incisive

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incisive

 [in-si´siv]
1. having the power of cutting; sharp.
2. pertaining to the incisor teeth.

in·ci·sive

(in-sī'siv),
1. Cutting; having the power to cut.
2. Relating to the incisor teeth.

incisive

/in·ci·sive/ (-si´siv)
1. having the power or quality of cutting.
2. pertaining to the incisor teeth.

in·ci·sive

(in-sī'siv)
1. Cutting; having the power to cut.
2. Relating to the incisor teeth.

in·ci·sive

(in-sī'siv)
1. Relating to the incisor teeth.
2. Cutting; having the power to cut.

incisive

1. having the power of cutting; sharp.
2. pertaining to the incisor teeth.

incisive bone
the bone bearing the incisors. Called also premaxilla. See Table 10.
References in periodicals archive ?
The reviewer especially recommends chapters 6 and 7, "Wilson, the Republicans, and French Security after World War I" and "The United States and the Weimar Republic," for their logic and incisiveness as well as chapter 1 ("Wilson and the Culture of Wilsonianism"), which is probably as revealing of Wilson's thought processes and of his approach to foreign policy as any short essay ever written.
Written in a fairly measured way, the individual articles within this book manage to combine the necessary attributes of interest, readability, thought provocation and incisiveness into a great little 328-page paperback.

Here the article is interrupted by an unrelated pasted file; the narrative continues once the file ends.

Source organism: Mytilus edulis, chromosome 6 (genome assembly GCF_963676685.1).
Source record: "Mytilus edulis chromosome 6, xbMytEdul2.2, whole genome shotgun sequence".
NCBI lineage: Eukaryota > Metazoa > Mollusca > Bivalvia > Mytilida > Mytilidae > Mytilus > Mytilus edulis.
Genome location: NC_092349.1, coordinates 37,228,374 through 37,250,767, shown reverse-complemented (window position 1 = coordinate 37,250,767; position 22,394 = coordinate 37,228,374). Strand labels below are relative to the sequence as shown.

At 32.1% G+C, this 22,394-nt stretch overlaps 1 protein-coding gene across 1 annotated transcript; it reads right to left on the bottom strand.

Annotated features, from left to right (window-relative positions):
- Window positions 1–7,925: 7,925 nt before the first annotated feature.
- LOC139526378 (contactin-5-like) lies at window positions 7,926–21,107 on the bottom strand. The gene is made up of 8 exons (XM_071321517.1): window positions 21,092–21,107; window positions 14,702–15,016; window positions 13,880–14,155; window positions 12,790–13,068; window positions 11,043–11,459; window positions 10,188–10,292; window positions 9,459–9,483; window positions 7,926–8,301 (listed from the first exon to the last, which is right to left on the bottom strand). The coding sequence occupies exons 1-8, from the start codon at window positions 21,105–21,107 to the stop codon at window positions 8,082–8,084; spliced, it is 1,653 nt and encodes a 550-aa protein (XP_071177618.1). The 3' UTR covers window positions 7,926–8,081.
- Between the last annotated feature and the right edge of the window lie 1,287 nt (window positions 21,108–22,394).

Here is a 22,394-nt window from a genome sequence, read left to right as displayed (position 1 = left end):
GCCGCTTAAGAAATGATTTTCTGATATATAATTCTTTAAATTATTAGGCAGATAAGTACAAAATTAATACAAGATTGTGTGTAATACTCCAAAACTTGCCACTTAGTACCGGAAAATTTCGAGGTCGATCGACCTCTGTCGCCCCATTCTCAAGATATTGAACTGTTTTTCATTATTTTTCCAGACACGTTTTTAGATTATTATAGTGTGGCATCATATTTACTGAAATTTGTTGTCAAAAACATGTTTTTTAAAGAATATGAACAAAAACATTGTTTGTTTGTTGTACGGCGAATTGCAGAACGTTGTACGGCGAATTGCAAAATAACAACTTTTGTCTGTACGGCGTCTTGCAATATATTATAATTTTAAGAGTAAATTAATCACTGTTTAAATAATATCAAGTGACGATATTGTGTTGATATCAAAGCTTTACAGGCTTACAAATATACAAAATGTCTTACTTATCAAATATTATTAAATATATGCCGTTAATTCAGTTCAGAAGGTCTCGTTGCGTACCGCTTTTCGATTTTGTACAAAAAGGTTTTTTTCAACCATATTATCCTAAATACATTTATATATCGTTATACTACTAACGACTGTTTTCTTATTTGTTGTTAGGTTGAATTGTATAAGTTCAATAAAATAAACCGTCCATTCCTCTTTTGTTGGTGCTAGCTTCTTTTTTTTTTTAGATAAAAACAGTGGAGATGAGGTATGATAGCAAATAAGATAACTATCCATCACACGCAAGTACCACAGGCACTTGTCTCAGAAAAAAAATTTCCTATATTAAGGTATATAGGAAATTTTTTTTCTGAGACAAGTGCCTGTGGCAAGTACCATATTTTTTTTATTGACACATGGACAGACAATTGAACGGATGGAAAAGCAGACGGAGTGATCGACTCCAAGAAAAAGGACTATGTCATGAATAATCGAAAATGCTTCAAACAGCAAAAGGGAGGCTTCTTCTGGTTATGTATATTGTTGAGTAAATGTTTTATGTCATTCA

A clear love of Iran and its hospitable people, despite the country's ubiquitous "Death to America" mantra, shines through in Ward's writing, but the book lacks the incisiveness of two other traveler-in-Iran books this reviewer has reviewed for KLIATT.
Yet what stands out in the end is the rigor and incisiveness of his analysis--the provocative conclusions he derives from his vignettes and the remarkable way that he is able to make us see their larger significance.
Immersed in structuralism and theory, she applies the same incisiveness to critical problems as she has to those of narrative.
Soviet dictator Vladimir] Lenin was a man with a mind of great clarity and incisiveness and his ideas have had a profound influence on the course of contemporary history.
It's no coincidence that the motive force of Ruskin's prose was the King James Bible, and that the biblical English currently available to Lerner [biblical Hebrew being largely unavailable to his readers) is a language purged of earthiness, wordplay, grandeur, and incisiveness.
Harcourt, with an incisiveness one has to admire, cuts through the rhetoric of rights and forces us to confront the reality of rights: they do not exist but are made to exist, before they can be experienced they must be won; if they are to endure they must be shared.
In Robin Cook, Mr Blair has a Foreign Secretary whose incisiveness and grasp of detail will be essential in complex negotiations over Europe.
Morrissey seeks systematically to analyze and place in context one of the most incisive and learned of these approaches, that of Eric Voegelin, whose monumental learning and incisiveness in practically all disciplines including theology is well known and much appreciated.
The reader stays interested because of Pemberton's wit, incisiveness, and originality.